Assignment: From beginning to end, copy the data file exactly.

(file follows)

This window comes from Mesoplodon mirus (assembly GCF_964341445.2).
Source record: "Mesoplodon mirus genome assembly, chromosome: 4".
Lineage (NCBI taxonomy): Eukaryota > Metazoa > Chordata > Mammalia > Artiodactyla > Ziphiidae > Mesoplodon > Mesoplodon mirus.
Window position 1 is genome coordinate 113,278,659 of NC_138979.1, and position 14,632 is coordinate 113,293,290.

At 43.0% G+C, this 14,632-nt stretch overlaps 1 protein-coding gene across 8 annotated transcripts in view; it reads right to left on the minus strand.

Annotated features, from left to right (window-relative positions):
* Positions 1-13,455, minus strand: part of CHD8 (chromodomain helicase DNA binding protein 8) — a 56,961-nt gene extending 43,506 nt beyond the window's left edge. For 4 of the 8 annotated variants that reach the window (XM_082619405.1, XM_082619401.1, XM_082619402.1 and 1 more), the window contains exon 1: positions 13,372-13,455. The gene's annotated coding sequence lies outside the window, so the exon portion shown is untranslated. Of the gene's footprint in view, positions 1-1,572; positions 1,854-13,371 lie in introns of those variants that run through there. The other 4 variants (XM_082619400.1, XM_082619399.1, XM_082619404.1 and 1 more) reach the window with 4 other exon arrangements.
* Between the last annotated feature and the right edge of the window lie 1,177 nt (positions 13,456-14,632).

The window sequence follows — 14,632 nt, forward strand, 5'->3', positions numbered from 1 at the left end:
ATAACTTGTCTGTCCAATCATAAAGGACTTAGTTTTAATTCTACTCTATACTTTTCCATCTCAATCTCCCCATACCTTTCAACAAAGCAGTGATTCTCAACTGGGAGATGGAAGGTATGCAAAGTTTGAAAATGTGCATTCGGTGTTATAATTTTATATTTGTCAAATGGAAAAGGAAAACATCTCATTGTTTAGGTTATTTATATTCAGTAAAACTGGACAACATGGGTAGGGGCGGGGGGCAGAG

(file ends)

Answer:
This window comes from Mesoplodon mirus (assembly GCF_964341445.2).
Source record: "Mesoplodon mirus genome assembly, chromosome: 4".
Lineage (NCBI taxonomy): Eukaryota > Metazoa > Chordata > Mammalia > Artiodactyla > Ziphiidae > Mesoplodon > Mesoplodon mirus.
Window position 1 is genome coordinate 113,278,659 of NC_138979.1, and position 14,632 is coordinate 113,293,290.

At 43.0% G+C, this 14,632-nt stretch overlaps 1 protein-coding gene across 8 annotated transcripts in view; it reads right to left on the minus strand.

Annotated features, from left to right (window-relative positions):
* Positions 1-13,455, minus strand: part of CHD8 (chromodomain helicase DNA binding protein 8) — a 56,961-nt gene extending 43,506 nt beyond the window's left edge. For 4 of the 8 annotated variants that reach the window (XM_082619405.1, XM_082619401.1, XM_082619402.1 and 1 more), the window contains exon 1: positions 13,372-13,455. The gene's annotated coding sequence lies outside the window, so the exon portion shown is untranslated. Of the gene's footprint in view, positions 1-1,572; positions 1,854-13,371 lie in introns of those variants that run through there. The other 4 variants (XM_082619400.1, XM_082619399.1, XM_082619404.1 and 1 more) reach the window with 4 other exon arrangements.
* Between the last annotated feature and the right edge of the window lie 1,177 nt (positions 13,456-14,632).

The window sequence follows — 14,632 nt, forward strand, 5'->3', positions numbered from 1 at the left end:
ATAACTTGTCTGTCCAATCATAAAGGACTTAGTTTTAATTCTACTCTATACTTTTCCATCTCAATCTCCCCATACCTTTCAACAAAGCAGTGATTCTCAACTGGGAGATGGAAGGTATGCAAAGTTTGAAAATGTGCATTCGGTGTTATAATTTTATATTTGTCAAATGGAAAAGGAAAACATCTCATTGTTTAGGTTATTTATATTCAGTAAAACTGGACAACATGGGTAGGGGCGGGGGGCAGAG